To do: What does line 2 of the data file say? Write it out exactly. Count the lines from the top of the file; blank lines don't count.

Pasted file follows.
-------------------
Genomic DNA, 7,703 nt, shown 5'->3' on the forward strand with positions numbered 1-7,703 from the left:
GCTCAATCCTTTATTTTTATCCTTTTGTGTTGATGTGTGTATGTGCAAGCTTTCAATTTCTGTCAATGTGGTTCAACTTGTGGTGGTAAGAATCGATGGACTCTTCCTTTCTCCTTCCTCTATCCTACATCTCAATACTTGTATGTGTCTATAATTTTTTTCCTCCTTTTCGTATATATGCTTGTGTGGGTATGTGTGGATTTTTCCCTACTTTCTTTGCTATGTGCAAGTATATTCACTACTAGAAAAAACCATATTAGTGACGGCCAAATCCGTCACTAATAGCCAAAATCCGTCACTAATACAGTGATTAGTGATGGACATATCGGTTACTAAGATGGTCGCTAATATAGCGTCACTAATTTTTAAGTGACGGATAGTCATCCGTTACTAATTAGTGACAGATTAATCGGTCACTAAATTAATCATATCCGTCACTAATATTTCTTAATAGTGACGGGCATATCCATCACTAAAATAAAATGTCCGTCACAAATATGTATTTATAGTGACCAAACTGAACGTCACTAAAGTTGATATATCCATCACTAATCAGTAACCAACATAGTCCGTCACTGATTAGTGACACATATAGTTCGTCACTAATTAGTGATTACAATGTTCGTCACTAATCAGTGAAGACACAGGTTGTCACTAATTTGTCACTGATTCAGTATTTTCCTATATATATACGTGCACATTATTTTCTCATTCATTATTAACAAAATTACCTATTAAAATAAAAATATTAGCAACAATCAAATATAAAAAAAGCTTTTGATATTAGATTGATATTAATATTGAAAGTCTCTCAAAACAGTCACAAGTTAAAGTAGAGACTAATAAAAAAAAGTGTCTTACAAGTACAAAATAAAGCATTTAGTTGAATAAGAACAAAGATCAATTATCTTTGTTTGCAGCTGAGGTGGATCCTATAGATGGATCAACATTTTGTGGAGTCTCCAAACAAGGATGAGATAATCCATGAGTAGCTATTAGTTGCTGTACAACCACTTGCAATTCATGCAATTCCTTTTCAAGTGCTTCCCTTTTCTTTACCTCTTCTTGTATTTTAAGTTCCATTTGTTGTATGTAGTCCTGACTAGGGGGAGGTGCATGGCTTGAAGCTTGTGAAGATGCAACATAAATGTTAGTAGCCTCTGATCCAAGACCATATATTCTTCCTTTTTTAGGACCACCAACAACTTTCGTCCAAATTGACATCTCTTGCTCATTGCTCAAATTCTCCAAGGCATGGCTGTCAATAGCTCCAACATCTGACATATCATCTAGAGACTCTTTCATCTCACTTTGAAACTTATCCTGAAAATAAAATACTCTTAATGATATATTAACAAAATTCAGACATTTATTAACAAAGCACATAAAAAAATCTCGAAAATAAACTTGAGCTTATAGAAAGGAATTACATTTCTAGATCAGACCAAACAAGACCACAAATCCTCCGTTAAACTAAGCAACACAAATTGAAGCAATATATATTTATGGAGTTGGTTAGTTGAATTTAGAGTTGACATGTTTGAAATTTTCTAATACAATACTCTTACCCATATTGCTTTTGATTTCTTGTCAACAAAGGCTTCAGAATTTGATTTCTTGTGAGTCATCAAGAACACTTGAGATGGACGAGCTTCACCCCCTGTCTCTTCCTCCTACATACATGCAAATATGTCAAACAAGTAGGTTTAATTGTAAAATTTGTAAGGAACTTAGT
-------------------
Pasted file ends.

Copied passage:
GCTCAATCCTTTATTTTTATCCTTTTGTGTTGATGTGTGTATGTGCAAGCTTTCAATTTCTGTCAATGTGGTTCAACTTGTGGTGGTAAGAATCGATGGACTCTTCCTTTCTCCTTCCTCTATCCTACATCTCAATACTTGTATGTGTCTATAATTTTTTTCCTCCTTTTCGTATATATGCTTGTGTGGGTATGTGTGGATTTTTCCCTACTTTCTTTGCTATGTGCAAGTATATTCACTACTAGAAAAAACCATATTAGTGACGGCCAAATCCGTCACTAATAGCCAAAATCCGTCACTAATACAGTGATTAGTGATGGACATATCGGTTACTAAGATGGTCGCTAATATAGCGTCACTAATTTTTAAGTGACGGATAGTCATCCGTTACTAATTAGTGACAGATTAATCGGTCACTAAATTAATCATATCCGTCACTAATATTTCTTAATAGTGACGGGCATATCCATCACTAAAATAAAATGTCCGTCACAAATATGTATTTATAGTGACCAAACTGAACGTCACTAAAGTTGATATATCCATCACTAATCAGTAACCAACATAGTCCGTCACTGATTAGTGACACATATAGTTCGTCACTAATTAGTGATTACAATGTTCGTCACTAATCAGTGAAGACACAGGTTGTCACTAATTTGTCACTGATTCAGTATTTTCCTATATATATACGTGCACATTATTTTCTCATTCATTATTAACAAAATTACCTATTAAAATAAAAATATTAGCAACAATCAAATATAAAAAAAGCTTTTGATATTAGATTGATATTAATATTGAAAGTCTCTCAAAACAGTCACAAGTTAAAGTAGAGACTAATAAAAAAAAGTGTCTTACAAGTACAAAATAAAGCATTTAGTTGAATAAGAACAAAGATCAATTATCTTTGTTTGCAGCTGAGGTGGATCCTATAGATGGATCAACATTTTGTGGAGTCTCCAAACAAGGATGAGATAATCCATGAGTAGCTATTAGTTGCTGTACAACCACTTGCAATTCATGCAATTCCTTTTCAAGTGCTTCCCTTTTCTTTACCTCTTCTTGTATTTTAAGTTCCATTTGTTGTATGTAGTCCTGACTAGGGGGAGGTGCATGGCTTGAAGCTTGTGAAGATGCAACATAAATGTTAGTAGCCTCTGATCCAAGACCATATATTCTTCCTTTTTTAGGACCACCAACAACTTTCGTCCAAATTGACATCTCTTGCTCATTGCTCAAATTCTCCAAGGCATGGCTGTCAATAGCTCCAACATCTGACATATCATCTAGAGACTCTTTCATCTCACTTTGAAACTTATCCTGAAAATAAAATACTCTTAATGATATATTAACAAAATTCAGACATTTATTAACAAAGCACATAAAAAAATCTCGAAAATAAACTTGAGCTTATAGAAAGGAATTACATTTCTAGATCAGACCAAACAAGACCACAAATCCTCCGTTAAACTAAGCAACACAAATTGAAGCAATATATATTTATGGAGTTGGTTAGTTGAATTTAGAGTTGACATGTTTGAAATTTTCTAATACAATACTCTTACCCATATTGCTTTTGATTTCTTGTCAACAAAGGCTTCAGAATTTGATTTCTTGTGAGTCATCAAGAACACTTGAGATGGACGAGCTTCACCCCCTGTCTCTTCCTCCTACATACATGCAAATATGTCAAACAAGTAGGTTTAATTGTAAAATTTGTAAGGAACTTAGT